Tottenham Hotspur: What next for sorry Spurs?

Published on 24 April 2023 at 20:00

Newcastle United showered Hugo Lloris’ goal with five outstanding goals inside of a dismal twenty minutes for Tottenham Hotspur yesterday afternoon. The club that exists in eternal purgatory between Champions League places and trophy less campaign after campaign, seemed to plummet to a low not seen since the 1990’s this weekend. The sacking of interim manager Cristian Sterling this evening has highlighted the depth of chaos at the club. They appear at a crossroads, but Spurs have been at a crossroads for season after season under the tenure of ENIC and the elusive Daniel Levy. The demolition job in the North East yesterday poses the question, where lies the solution to Spurs’ woes and troubles? We look at the areas the club are in dire need of improving. 



Tottenham faced a similar mauling away at the Toon back in 2016, losing 5-1 during the final game of the season. The fact remnants of that squad remain, is a startling indication of the lack of investment that has befallen the club. Eric Dier, Hugo Lloris, Ben Davies, and a clutch of other familiar faces are still on the Spurs payroll seven years down the line. Daniel Levy has always been a shrewd investor off the field, however a number of flops in recent seasons have begged the question if Spurs’ transfer dealings are of the highest calibre. Flops like Giovani Lo Celso, Tanguagy N’dombele and Davinson Sanchez have amounted to hundreds of millions in wasted money the past few years. It isn’t a question of if Spurs invest, but where they invest. The money spent on the squad has been misdirected, and now there is a danger the club won’t have the financial resources from European football to plug the holes that exist in the team next season.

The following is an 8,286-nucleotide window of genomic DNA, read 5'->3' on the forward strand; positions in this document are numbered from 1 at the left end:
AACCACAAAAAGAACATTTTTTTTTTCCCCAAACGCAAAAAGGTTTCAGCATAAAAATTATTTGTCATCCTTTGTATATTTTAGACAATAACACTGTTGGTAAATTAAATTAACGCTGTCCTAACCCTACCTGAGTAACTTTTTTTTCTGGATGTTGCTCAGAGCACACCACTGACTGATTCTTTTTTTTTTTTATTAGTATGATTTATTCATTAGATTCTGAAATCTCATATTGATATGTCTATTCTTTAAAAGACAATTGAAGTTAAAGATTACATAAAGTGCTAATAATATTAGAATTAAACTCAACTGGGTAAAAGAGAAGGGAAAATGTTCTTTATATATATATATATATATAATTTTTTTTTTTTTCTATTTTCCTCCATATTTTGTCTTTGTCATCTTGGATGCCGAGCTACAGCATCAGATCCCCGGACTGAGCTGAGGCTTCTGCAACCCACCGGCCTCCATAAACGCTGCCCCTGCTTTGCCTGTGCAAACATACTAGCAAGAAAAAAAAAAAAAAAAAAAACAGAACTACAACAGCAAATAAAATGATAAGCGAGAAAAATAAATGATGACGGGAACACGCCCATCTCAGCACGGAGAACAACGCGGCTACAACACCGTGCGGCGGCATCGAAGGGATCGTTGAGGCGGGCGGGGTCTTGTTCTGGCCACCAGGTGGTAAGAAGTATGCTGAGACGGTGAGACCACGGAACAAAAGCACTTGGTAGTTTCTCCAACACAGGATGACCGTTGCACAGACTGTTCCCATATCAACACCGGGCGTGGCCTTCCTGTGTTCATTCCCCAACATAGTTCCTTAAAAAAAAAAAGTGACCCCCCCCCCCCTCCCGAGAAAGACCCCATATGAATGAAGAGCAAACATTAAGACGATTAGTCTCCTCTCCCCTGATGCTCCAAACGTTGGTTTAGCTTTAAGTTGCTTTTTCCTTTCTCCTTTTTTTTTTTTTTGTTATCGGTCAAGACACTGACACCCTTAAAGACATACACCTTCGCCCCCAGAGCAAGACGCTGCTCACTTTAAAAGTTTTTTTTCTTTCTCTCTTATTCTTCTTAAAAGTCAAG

There is an assessment amongst the Spurs faithful that it is impossible for Jose Mourinho, Mauricio Pochettino, Antonio Conte, and the avalanche of previous managers under ENIC to all be bad coaches. The club jump from short term trophy hunters to long term ‘project’ managers with ease, and it begs the question what the vision for the club is. Going back to the beginning of the ENIC tenure in 2001, there is a sense of the club hunting for the dream coach to build a dynasty at White Hart Lane. However, managers are swiftly removed before getting their feet under the table under Levy and co. Harry Redknapp, Andre Villas-Boas and Martin Jol faced the boot at Spurs when the club were midway through a project focused on long term success. Pochettino seemed to be Daniel Levy’s answer to Arsene Wenger. A long-term manager with the heart of the club sewn onto his sleeves. Yet, disgruntled noises from the Argentine and a poor run of form led to his dismissal four years ago. There is a sense since that day that Spurs have been aimlessly barking from tree to tree with little success of formula for a managerial solution.


There can be no qualms about the quality of Spurs’ infrastructure. Levy and ENIC have built the greatest stadium in the world, and the training facilities to match. The costs, and the untimely incident of the pandemic, have delayed the progress on the field due to the debt caused by the club’s new home facilities. There is no doubt Spurs’ destiny may have been different without COVID hitting the bank balance hard. The ownership cannot be at fault for that. There still remains a lingering question that if Spurs had remained on an upward trajectory at the old White Hart Lane, then things may have been extremely different in terms of silverware. Bad timing has certainly affected Spurs more than many state-run clubs, who don’t have to account for keeping their books in the black and playing by the rules of FFP. 

With the team currently on course to miss out on European football altogether, there is a growing worry amongst Spurs fans that Kane could be on his way out of the club. The living legend and all-time top goal scorer at Spurs, is approaching the twilight of his career, and the murmurings of interest from rivals at home and abroad are growing louder by the day. Kane has always insisted he can be successful at Spurs. Yet, as Dimitar Berbatov, Gareth Bale, Luka Modric, and Teddy Sheringham all discovered, it is a short career in football and success often lies away from N17. 

So where do Spurs go from here? There is a growing discontent amongst the fans at the ownership and the manner in which they run the club. The hunt for another new manager, whilst ex coach Pochettino is odds on favourite to be Chelsea boss anytime soon, is disheartening for Spurs fans. The club appear to be as lost as ever under the current ownership, and it seems it really is now or never for Spurs. They either need to find a solution to kick on as one of Europe’s premier clubs, or continue on drifting in existence, peering up at their rivals at home and abroad. 


George Sydney Soper

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